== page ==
Science is everywhere, and sixth grade teacher Angie Beaudet works to get that idea across to her students at Perry Middle School.
Beaudet, who is in her 12th year of teaching, believes in a hands-on approach.
“Science can be gross and fun and interesting,” she says.
She came to work for Perry schools after attending the University of Northern Iowa, then Iowa State University, graduating in 2001 with an elementary education degree and an endorsement in science. She did her student teaching in Singapore where her father worked.
Over the years, the way she teaches has changed. When she first taught, she would prepare one lesson that was used every day. Now she prepares three to four different lessons for students, depending on their learning level.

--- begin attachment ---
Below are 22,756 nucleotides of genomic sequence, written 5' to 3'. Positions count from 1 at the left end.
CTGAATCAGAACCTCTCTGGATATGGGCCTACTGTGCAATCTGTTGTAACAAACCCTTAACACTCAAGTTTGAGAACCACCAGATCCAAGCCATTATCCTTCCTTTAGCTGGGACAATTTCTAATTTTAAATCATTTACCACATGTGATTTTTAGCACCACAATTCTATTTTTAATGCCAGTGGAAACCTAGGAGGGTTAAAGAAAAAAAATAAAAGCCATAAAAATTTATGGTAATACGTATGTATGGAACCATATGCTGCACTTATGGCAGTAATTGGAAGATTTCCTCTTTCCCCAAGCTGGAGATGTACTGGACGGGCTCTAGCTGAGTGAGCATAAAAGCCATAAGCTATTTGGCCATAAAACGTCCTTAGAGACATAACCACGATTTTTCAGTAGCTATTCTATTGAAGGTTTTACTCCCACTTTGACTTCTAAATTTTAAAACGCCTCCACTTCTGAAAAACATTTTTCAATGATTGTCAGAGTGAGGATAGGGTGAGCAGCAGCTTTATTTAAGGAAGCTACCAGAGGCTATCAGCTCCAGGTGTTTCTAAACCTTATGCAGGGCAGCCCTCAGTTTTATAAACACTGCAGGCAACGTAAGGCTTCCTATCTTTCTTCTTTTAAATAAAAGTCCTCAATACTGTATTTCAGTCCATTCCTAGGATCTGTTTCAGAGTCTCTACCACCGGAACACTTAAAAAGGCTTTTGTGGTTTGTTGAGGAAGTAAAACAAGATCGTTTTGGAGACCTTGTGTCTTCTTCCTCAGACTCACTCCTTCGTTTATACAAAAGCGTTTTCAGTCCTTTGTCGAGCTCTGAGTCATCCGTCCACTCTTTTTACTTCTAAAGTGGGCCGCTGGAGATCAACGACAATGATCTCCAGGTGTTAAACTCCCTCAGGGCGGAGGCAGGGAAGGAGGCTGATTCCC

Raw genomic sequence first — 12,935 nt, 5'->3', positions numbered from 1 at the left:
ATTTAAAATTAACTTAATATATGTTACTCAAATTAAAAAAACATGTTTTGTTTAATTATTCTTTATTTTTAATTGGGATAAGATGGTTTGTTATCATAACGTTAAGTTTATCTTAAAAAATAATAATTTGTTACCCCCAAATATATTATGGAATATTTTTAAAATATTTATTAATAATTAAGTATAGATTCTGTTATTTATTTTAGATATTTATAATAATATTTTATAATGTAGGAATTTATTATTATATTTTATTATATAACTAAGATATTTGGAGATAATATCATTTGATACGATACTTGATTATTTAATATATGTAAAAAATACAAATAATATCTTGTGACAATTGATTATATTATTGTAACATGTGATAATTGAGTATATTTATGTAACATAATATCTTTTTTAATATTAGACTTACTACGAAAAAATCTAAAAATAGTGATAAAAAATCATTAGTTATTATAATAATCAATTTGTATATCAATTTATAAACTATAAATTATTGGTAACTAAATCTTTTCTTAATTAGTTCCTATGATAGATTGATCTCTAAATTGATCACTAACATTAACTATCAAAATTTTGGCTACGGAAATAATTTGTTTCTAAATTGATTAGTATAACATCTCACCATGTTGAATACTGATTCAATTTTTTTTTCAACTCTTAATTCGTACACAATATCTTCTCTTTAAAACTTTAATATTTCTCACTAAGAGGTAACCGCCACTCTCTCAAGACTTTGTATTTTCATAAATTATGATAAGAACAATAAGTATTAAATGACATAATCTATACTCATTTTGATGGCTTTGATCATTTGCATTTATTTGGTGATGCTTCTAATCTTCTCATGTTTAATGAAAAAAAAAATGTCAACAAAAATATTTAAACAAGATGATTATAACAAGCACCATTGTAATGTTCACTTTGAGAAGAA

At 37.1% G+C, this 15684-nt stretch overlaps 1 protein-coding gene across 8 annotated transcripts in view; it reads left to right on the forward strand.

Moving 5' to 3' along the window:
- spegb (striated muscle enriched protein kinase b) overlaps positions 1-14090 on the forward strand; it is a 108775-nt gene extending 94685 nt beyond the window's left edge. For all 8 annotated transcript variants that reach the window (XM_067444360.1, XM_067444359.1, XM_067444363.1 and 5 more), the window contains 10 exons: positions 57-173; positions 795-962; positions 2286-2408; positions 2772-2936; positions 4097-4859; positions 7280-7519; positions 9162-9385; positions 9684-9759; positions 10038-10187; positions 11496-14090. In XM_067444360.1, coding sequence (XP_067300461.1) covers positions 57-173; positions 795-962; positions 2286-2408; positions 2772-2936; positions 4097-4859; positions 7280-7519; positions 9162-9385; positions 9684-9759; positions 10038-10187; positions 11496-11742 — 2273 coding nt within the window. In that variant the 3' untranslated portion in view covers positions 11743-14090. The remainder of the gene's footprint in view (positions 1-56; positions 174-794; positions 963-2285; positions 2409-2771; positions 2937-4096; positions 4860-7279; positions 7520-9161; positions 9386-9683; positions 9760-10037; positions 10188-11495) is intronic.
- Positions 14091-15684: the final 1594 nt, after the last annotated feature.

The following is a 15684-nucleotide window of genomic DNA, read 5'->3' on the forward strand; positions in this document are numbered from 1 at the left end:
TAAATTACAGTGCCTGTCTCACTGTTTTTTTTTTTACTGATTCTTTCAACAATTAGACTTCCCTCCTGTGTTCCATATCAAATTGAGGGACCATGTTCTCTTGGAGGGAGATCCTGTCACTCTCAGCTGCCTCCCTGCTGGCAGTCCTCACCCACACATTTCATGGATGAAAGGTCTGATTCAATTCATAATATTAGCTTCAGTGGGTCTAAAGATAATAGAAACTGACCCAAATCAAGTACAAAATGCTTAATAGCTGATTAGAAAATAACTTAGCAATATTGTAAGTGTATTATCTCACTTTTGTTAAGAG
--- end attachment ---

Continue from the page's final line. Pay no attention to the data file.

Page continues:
Nearly every one of the 129 students who attends sixth grade at Perry Middle School comes into contact with Beaudet.
“It doesn’t matter what a student’s strengths or weaknesses are; everyone comes to science,” she says.
“Right now we are covering sound and how sound travels, then we’ll look at parts of the ear and eyes,” Beaudet says. “One of the students’ favorite lessons in science is dissecting a cow’s eye.”
But before students dissect a real cow’s eye, they will be dissecting candy eyeballs in preparation. That’s just one way she grabs students’ attention and keeps them interested in their lessons.
“I pull in different materials and teaching styles in an effort to reach students who have different ways of learning. I also made up a rap song about parts of the eye and now some students call me ‘Beauditty,’ ” she says.
While some students really get into what she is doing, such as with the rap song, others “look at me like I have four heads,” she says with a laugh.
One of the most important aspects of her teaching is relating as much of the lessons as possible to the real world.
“Science is everywhere — hiking, working at any job, the medical field,” she says. “It is important because so many things relate to it.”